Meeting Lady Gaga

We took Sidney to her first political rally on Monday in Portland, Maine, at Deering Oaks Park – just a short walk from where we’re living. One of the major political issues in the Northeast right now is gay rights, particularly gay marriage and the repeal of Don’t Ask Don’t Tell, which would’ve been decided on in the Senate this week had Republicans not blocked a vote. Anyway, the rally in Portland was uneventful – and would’ve attracted only a few hundred people if Lady Gaga hadn’t spontaneously shown up to make herself the Maine Attraction.

Perhaps 5,000 people gathered in the small park to await Gaga’s arrival in a large, sleek black tour bus and cram themselves forward to get excited glances and pictures. The ridiculously popular blonde-haired singer, holding several ostensibly hand-written pages of a speech, emerged around 5pm in a black suit, tie, and over-sized glasses that recalled Elvis Costello. She walked through the crowd onto a humble stage and ripped into homophobic soldiers and senators, angrily stressing that soldiers who do not want to fight with or for homosexual Americans should “GO HOME!”

Probably because I don’t watch TV or listen to the radio, I had seen and heard Lady Gaga’s name many, many times but never heard her voice or any of her songs, so I was anxious to get a feel for who the most famous modern pop singer is. Gaga has been compared to Madonna, David Bowie and Marilyn Manson, and I got the Manson comparison after hearing her over-the-top rant against inequality in a loud, shrill voice. However, she’s obviously not in the lofty realm of intelligence that Manson, Bowie and Madonna inhabit, and her arguments lacked the cohesion, sharpness and sense that Manson has exhibited many times, most notably in the Michael Moore film Bowling for Columbine.

I agreed with many of the points Lady Gaga made in Portland – most notably that if you’re going to fight for the United States of America you damn well better be fighting for all of us, and that anyone who is physically able to fight for our country should be allowed to if they choose that noble path. But what Gaga billed as a violently delivered diatribe against hate was ironically hate-filled. What’s more, she failed to question why our soldiers are currently waging war in the first place, a topic that must be included in any conversation about our armed forces.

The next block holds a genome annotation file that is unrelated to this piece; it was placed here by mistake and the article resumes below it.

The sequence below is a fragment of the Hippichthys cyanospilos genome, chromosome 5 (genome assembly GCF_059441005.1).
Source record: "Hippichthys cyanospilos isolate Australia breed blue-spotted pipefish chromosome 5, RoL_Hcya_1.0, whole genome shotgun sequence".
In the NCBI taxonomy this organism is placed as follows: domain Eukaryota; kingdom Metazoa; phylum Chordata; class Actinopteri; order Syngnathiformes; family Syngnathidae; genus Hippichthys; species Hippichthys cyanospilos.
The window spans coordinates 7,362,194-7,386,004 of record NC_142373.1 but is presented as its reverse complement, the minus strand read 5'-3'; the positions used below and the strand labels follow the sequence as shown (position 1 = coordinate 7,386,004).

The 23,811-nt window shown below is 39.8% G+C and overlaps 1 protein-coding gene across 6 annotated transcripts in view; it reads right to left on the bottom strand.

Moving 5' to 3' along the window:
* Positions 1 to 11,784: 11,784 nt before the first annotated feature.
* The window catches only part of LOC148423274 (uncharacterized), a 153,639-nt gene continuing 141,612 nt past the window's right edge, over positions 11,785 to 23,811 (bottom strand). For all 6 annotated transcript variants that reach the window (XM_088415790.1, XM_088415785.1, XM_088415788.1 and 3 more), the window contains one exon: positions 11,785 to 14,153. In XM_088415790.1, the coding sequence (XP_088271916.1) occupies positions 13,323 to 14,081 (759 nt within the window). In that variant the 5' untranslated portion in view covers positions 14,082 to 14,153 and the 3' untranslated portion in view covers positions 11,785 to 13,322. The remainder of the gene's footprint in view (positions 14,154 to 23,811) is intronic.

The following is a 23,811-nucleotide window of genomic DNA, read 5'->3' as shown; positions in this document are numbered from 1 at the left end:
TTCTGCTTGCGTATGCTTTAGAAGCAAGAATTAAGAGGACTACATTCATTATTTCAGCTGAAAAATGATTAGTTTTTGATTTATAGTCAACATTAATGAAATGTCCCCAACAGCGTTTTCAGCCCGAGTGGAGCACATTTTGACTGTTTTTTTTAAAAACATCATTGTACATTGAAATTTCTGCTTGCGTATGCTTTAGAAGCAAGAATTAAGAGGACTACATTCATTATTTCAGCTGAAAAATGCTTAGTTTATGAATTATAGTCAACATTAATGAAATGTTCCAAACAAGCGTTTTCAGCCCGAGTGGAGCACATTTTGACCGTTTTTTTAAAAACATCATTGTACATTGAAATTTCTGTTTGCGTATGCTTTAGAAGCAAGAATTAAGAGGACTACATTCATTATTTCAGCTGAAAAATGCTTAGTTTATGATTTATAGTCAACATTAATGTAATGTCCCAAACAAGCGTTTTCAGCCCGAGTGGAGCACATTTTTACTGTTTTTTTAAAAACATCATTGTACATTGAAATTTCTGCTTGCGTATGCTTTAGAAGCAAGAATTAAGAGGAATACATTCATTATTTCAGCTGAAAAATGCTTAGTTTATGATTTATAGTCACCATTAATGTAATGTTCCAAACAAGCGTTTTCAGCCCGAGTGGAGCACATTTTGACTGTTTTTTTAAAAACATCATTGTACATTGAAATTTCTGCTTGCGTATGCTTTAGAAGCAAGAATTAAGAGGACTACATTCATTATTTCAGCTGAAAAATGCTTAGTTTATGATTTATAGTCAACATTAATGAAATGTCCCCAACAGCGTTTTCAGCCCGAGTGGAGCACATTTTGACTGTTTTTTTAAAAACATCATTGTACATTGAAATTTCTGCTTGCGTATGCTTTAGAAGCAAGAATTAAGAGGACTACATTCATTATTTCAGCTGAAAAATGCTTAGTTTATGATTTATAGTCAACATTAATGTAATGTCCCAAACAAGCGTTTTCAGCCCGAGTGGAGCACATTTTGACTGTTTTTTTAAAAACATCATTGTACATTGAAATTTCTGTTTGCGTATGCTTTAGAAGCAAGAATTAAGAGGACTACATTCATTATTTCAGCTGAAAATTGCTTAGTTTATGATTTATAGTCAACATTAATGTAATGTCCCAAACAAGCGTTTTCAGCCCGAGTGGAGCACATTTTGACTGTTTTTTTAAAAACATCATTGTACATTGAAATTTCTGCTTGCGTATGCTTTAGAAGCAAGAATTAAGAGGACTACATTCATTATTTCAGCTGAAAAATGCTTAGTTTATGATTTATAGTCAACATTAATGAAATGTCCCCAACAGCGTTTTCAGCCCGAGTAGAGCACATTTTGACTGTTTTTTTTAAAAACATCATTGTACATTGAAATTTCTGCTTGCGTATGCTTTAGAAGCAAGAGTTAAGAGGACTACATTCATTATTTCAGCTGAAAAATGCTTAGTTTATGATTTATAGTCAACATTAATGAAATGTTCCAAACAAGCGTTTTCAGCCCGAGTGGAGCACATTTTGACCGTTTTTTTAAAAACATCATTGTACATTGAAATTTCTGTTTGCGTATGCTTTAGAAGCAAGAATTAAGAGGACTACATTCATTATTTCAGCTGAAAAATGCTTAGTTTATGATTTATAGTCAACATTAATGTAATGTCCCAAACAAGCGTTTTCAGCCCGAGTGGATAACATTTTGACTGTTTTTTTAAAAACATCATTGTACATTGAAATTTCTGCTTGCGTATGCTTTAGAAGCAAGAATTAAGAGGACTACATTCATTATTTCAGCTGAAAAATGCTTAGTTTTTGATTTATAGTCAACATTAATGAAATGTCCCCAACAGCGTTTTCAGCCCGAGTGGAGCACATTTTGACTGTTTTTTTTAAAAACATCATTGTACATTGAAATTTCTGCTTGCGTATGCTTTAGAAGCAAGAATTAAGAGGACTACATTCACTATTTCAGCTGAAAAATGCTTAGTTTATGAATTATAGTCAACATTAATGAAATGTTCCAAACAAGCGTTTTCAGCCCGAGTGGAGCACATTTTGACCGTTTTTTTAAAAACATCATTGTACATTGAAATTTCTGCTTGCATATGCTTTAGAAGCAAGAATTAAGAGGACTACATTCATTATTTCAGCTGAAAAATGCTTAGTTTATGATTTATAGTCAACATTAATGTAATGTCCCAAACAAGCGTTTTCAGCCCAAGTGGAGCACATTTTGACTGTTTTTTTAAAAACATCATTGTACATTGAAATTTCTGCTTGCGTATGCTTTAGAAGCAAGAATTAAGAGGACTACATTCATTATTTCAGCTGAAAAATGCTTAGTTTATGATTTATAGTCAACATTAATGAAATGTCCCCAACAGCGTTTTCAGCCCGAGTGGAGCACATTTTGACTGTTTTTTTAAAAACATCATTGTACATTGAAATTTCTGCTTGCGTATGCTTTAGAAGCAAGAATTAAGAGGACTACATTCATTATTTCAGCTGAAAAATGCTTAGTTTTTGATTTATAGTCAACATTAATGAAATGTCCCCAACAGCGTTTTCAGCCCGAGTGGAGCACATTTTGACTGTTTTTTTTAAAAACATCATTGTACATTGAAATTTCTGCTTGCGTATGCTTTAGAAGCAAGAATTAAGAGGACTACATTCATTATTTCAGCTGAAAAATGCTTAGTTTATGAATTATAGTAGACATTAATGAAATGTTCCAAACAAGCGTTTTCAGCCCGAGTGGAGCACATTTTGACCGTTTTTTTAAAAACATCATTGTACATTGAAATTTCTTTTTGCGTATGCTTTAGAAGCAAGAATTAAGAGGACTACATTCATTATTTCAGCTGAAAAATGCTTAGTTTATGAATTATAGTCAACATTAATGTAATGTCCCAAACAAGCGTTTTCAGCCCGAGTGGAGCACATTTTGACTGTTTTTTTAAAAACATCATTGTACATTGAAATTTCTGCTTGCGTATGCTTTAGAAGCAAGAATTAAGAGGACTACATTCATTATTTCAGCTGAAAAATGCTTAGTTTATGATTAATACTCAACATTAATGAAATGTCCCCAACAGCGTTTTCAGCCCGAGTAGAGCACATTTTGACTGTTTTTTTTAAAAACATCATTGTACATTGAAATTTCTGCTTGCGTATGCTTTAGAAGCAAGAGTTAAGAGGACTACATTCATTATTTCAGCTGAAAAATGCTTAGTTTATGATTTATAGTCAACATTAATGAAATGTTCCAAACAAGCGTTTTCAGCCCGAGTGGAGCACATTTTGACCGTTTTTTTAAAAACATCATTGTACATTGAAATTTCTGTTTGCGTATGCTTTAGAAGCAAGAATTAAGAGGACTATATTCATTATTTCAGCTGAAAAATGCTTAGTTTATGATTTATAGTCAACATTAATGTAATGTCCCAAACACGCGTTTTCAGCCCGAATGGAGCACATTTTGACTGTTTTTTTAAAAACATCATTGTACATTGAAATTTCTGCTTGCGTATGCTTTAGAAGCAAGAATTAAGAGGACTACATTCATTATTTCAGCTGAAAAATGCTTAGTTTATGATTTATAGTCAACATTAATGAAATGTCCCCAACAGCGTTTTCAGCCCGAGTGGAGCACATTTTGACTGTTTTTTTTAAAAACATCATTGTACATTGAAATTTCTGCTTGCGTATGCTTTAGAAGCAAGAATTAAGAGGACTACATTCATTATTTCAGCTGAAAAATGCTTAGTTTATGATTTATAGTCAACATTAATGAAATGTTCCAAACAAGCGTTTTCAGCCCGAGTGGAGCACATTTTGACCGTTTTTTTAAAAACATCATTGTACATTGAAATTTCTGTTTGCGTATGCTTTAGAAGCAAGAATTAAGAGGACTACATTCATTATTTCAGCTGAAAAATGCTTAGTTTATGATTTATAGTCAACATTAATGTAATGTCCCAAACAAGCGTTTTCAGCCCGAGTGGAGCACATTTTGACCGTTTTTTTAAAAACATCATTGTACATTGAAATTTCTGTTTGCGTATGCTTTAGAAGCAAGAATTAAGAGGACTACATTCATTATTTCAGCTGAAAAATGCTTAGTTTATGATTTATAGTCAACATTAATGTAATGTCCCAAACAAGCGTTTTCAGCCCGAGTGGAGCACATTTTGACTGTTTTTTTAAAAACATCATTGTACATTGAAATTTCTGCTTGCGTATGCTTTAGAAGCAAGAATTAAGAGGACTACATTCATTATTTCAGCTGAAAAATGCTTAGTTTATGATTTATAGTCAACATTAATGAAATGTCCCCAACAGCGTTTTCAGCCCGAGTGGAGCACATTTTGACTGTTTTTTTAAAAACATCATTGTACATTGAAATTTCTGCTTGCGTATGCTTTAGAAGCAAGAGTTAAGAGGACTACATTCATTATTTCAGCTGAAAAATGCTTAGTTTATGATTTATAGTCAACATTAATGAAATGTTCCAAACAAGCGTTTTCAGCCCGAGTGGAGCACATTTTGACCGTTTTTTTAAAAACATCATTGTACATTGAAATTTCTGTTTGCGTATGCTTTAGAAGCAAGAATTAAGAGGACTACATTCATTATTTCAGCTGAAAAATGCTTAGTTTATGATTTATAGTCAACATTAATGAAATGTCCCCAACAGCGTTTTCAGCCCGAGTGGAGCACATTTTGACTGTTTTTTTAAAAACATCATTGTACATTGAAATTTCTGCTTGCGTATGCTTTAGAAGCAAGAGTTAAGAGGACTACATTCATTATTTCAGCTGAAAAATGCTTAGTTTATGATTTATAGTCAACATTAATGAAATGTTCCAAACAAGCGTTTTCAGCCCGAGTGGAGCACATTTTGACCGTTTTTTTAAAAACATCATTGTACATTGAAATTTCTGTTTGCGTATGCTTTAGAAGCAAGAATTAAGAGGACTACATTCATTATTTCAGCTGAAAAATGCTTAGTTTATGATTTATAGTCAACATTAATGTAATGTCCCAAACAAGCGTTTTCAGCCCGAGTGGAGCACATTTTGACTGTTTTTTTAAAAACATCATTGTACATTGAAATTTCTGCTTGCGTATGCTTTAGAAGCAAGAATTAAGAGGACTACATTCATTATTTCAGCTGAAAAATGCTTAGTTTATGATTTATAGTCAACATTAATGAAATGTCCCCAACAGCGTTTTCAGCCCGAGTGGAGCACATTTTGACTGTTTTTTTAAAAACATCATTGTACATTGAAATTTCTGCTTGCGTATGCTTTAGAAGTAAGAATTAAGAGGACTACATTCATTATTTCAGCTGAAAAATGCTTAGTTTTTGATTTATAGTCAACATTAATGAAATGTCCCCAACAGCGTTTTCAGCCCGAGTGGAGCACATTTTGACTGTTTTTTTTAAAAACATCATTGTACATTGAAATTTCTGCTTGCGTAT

Sure, as a good friend told me when I criticized Gaga’s fiery rhetoric this week, “not everyone is Ghandi.” But as for first impressions, Gaga’s successful campaign to convince thousands of men, women and children in a Maine park to furiously raise their fists and repeat the mantra “GO HOME! GO HOME!” as the capstone of her speech Monday didn’t do much for me besides flash the Citizen Fish lyric “when you scorn the system but fight each other you’re behaving exactly the same” in my memory. Fighting hatred with hatred, saying you’ll accept anyone except those who aren’t accepting, is as faulty an undertaking as war itself.

3 thoughts on “Meeting Lady Gaga

    1. I guess you could call her talented and unique compared to, say, Justin Bieber or Katy Perry…or whatever marginally talented artist is making millions playing for “tweens” right now. But can you honestly say Lady Gaga is talented and unique on the level of a David Bowie or John Lennon? That seems to be the level of fame she’s enjoying right now, for some reason.

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